The LHA also exerts control over reward through its GABAergic outputs to the VTA. However, the population of neurons that are activated are possibly input specific. One possible key input that may influence LHA-LHb activation is the bed nucleus of the stria terminals (BNST). The BNST sends GABAergic inputs to the LHA and VTA. Photostimulation of ChR2 of BNST-LHA projections in VGAT-IRES-Cre mice exhibited a real-time place preference as well as an increase in photostimulation paired nose pokes (Jennings et al., 2015). Even in well fed mice, activation of LHA increased consumption of food with high fat consumption increasing the most. On the other hand, inhibition of this circuit via NpHR3 led to a reduction of these consummatory and reward-related behaviors even when food restricted. This behavior was specific to BNST-LHA circuitry, and did not extend to BNST-VTA connections, suggesting the GABAergic BNST output is LHA specific. More importantly, BNST-LHA projections synapse on to glutamatergic neurons in the LHA. Although studies have not confirmed this connection directly, activation of the BNST could theoretically lead to the inhibition of LHA-LHb projections.

EPN-LHb, Behavioral Despair, and Goal Directed Performance

Another major connection of the reward system to the LHb arises from the basal ganglia. Although classically associated with motor control, the basal ganglia is implicated in associative and limbic functions (Alexander et al., 1986). One of the major output areas of the basal ganglia is the GPi. Clinically, patients with a stroke in the GPi have presented with anhedonic symptoms (Howell et al., 2016). Furthermore, during DBS in an awake human subject, single unit recordings of non-motor neurons during a reward task changed firing rate based on reward value (Howell et al., 2016). Non-human primates have shown comparable results as activation of GPi increased goal-oriented actions in the presence of reward information (Howell et al., 2016). Studies in rodents have shown similar non-motor functions of select neurons arising from the EPN projecting to the LHb, thalamus, and brainstem. The LHb receives input from the EPN via two distinct axonal projections. Most of the input from the anterior region of the EPN is from cells that express somatostatin and innervate the lateral potion of the LHb bilaterally. These somatostatin positive cells co-release glutamate and GABA (Wallace et al., 2017). Another group of neurons from the posterior portion of the EP that express parvalbumin (PV) project to the oval nucleus of the LHb and are a source of ipsilateral glutamatergic input (Wallace et al., 2017).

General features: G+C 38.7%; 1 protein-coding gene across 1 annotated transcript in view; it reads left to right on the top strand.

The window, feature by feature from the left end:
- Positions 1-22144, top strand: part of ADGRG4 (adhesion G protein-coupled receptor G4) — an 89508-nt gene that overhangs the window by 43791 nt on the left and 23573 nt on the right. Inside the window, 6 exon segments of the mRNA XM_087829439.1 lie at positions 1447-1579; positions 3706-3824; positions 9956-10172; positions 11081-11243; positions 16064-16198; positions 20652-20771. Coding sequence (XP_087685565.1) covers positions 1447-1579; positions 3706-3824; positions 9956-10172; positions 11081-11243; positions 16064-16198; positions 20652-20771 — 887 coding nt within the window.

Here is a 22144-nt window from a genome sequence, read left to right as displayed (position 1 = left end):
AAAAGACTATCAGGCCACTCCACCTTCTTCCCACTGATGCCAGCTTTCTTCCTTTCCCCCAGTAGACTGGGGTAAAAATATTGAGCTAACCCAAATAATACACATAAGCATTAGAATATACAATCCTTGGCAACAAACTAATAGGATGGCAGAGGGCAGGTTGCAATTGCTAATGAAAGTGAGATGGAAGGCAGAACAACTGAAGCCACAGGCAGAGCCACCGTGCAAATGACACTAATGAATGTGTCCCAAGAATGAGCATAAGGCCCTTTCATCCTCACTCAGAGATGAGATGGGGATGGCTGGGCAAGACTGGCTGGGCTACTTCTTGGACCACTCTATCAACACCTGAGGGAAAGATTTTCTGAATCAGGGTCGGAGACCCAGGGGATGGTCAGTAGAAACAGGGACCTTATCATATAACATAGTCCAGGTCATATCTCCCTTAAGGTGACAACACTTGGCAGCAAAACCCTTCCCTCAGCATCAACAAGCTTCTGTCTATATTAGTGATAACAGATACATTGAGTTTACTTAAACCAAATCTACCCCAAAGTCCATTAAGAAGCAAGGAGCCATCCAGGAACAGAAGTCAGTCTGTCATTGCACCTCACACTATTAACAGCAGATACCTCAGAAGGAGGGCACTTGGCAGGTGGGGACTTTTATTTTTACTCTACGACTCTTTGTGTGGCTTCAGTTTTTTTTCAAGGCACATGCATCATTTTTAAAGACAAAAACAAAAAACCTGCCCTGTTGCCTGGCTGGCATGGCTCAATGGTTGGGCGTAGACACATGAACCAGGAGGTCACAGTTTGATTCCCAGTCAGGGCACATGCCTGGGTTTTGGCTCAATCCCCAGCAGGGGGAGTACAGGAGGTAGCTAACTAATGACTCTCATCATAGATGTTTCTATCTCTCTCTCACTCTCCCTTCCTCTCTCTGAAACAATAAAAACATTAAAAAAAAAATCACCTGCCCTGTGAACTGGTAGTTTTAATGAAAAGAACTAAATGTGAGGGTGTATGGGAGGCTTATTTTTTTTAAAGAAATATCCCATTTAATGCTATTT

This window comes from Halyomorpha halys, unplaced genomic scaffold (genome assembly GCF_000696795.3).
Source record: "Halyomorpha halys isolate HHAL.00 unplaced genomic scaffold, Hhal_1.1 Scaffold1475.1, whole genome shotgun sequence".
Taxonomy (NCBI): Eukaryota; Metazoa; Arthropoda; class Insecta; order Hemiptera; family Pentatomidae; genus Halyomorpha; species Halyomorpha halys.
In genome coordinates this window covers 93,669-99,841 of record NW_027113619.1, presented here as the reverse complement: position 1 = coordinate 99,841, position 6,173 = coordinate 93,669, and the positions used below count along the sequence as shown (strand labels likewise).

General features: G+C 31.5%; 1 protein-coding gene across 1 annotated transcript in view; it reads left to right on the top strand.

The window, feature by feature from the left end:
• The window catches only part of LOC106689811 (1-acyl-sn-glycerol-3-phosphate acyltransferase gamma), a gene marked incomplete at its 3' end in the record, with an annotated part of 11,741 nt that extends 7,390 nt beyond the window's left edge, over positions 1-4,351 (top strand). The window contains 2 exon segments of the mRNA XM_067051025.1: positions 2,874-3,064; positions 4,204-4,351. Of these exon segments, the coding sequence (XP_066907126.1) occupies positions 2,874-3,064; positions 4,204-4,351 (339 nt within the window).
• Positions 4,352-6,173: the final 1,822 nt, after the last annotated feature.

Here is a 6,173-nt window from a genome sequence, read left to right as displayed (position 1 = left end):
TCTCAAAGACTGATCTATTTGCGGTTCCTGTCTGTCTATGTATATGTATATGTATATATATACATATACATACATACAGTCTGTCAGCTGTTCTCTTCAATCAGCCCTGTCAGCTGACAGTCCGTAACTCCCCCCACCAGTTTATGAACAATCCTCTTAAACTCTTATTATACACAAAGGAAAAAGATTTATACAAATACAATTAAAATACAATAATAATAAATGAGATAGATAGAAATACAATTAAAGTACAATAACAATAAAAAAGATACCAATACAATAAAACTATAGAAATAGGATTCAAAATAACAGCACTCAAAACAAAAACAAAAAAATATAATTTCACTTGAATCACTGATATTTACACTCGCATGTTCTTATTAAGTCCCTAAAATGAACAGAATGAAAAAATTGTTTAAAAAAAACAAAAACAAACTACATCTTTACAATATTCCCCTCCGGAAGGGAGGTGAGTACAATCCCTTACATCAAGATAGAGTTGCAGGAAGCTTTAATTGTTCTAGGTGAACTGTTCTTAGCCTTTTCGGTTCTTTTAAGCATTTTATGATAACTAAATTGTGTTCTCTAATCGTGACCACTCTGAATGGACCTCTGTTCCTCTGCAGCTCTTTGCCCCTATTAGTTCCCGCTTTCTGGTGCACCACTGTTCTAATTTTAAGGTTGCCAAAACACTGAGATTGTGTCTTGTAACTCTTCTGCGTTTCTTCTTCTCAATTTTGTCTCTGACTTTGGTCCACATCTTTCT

When VGluT2:Cre mice expressing ChR2 in EPN-LHb projections received a 50 Hz stimulation in the presence of picrotoxin, the firing rate increased compared to non-picrotoxin stimulation. This same increase, however, was not seen with 2 Hz stimulation. This suggest the role of GABA and glutamate co-release may be to dampen the effect of glutamate hyperactivity (Shabel et al., 2014). This reduced GABA/glutamate ratio induced by various rodent models of depression can be reversed by antidepressant treatment (Shabel et al., 2014). This LHb input is necessary for the evaluation of action outcome or determining whether the outcomes are better or worse than expected. ChR2 expression in EPN afferents produced real-time place avoidance compared to YFP controls when photostimulation occurred in the LHb (Shabel et al., 2014). When EPN-LHb axons from the lateral portion of the LHb were voltage-clamped, application of serotonin caused presynaptic inhibition of light-induced excitability. These data suggest that the EPN-LHb pathway may be involved in reinforcement learning and encode negative reward prediction errors (Shabel et al., 2014).

LHb Inputs and Depressive Behavior